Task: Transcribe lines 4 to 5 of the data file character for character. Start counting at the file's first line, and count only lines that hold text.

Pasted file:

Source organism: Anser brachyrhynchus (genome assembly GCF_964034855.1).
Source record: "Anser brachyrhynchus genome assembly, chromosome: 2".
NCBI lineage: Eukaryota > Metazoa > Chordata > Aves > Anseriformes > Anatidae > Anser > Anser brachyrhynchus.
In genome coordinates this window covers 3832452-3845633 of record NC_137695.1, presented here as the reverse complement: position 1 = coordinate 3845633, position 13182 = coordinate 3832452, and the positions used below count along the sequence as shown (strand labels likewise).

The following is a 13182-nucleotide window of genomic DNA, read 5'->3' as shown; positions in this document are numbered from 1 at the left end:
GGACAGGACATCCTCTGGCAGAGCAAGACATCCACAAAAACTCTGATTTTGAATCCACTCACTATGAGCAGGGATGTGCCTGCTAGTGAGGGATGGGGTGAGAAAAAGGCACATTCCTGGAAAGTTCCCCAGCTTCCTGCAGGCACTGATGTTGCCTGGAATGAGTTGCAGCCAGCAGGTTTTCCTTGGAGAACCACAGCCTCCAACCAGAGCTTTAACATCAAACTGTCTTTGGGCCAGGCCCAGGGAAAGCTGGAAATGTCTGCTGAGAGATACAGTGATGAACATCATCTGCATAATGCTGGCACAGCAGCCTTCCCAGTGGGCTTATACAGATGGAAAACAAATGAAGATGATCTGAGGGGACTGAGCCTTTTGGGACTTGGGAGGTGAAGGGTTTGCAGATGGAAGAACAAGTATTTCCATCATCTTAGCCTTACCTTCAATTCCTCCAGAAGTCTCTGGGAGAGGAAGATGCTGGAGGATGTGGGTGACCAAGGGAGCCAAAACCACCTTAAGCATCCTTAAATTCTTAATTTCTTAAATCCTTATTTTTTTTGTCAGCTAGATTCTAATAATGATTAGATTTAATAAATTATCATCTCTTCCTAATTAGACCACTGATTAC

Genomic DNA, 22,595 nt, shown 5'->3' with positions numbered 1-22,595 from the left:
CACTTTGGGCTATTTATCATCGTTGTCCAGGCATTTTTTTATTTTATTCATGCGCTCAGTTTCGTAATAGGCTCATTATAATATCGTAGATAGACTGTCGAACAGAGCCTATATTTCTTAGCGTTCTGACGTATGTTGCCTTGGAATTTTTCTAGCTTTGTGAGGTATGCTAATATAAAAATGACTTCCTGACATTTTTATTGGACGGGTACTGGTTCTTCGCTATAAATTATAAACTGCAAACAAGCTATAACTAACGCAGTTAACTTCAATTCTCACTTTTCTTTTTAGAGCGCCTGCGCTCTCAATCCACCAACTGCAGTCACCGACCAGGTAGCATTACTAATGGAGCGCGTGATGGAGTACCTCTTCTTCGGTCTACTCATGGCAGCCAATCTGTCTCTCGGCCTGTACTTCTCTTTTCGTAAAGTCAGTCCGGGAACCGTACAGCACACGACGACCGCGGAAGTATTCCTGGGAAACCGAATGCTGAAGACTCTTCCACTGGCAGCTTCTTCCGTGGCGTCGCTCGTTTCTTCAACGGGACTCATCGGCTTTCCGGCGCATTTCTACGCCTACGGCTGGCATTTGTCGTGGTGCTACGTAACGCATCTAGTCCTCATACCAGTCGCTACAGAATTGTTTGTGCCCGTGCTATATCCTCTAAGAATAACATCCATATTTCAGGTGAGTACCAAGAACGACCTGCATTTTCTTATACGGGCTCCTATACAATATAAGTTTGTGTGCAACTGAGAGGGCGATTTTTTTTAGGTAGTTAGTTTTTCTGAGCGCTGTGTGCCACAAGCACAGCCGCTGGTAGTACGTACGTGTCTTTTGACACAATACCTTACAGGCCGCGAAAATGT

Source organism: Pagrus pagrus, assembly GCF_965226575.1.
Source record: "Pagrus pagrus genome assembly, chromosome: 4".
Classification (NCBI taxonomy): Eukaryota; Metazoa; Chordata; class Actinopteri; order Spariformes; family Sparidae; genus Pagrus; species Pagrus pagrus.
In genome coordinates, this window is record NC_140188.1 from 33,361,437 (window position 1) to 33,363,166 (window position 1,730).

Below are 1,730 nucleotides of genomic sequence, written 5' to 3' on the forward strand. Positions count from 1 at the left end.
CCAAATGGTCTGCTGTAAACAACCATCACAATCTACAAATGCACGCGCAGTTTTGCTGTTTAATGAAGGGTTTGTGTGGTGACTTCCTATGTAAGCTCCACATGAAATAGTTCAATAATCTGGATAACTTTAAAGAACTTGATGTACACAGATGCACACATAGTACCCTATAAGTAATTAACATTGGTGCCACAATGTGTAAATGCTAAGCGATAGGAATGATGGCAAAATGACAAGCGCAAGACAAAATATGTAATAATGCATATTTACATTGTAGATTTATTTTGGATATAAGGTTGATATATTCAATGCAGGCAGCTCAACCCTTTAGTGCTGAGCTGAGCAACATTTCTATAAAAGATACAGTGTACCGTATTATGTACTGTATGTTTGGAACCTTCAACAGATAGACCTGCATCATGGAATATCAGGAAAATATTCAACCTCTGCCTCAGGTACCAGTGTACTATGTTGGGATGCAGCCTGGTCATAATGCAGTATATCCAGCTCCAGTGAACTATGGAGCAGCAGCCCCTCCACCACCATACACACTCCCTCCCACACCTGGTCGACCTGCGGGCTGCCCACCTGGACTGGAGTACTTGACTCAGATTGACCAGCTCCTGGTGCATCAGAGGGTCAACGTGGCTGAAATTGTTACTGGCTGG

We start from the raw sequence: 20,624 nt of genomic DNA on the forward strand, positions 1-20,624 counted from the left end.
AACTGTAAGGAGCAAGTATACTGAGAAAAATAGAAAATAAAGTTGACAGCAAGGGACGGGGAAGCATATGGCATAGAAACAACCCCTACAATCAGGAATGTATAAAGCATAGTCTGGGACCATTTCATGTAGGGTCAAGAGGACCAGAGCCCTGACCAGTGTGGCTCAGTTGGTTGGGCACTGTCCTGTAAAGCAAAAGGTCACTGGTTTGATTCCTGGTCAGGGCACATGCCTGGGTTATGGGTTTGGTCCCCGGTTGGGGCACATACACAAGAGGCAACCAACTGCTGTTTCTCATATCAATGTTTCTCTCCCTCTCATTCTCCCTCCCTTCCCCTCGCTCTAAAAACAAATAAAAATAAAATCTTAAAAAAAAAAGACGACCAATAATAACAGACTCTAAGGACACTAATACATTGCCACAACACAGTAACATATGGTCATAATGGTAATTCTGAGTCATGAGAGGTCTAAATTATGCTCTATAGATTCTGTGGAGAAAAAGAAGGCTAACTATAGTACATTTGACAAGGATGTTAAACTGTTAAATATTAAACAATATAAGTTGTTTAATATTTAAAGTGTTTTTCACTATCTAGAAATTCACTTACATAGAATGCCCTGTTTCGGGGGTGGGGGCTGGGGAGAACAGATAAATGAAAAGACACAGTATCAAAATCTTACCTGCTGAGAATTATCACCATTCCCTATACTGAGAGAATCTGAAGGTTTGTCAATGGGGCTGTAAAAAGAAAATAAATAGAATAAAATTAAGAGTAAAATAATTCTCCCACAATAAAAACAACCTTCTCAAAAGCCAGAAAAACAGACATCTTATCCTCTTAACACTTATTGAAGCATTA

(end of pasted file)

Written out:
In genome coordinates this window covers 3832452-3845633 of record NC_137695.1, presented here as the reverse complement: position 1 = coordinate 3845633, position 13182 = coordinate 3832452, and the positions used below count along the sequence as shown (strand labels likewise).

The following is a 13182-nucleotide window of genomic DNA, read 5'->3' as shown; positions in this document are numbered from 1 at the left end: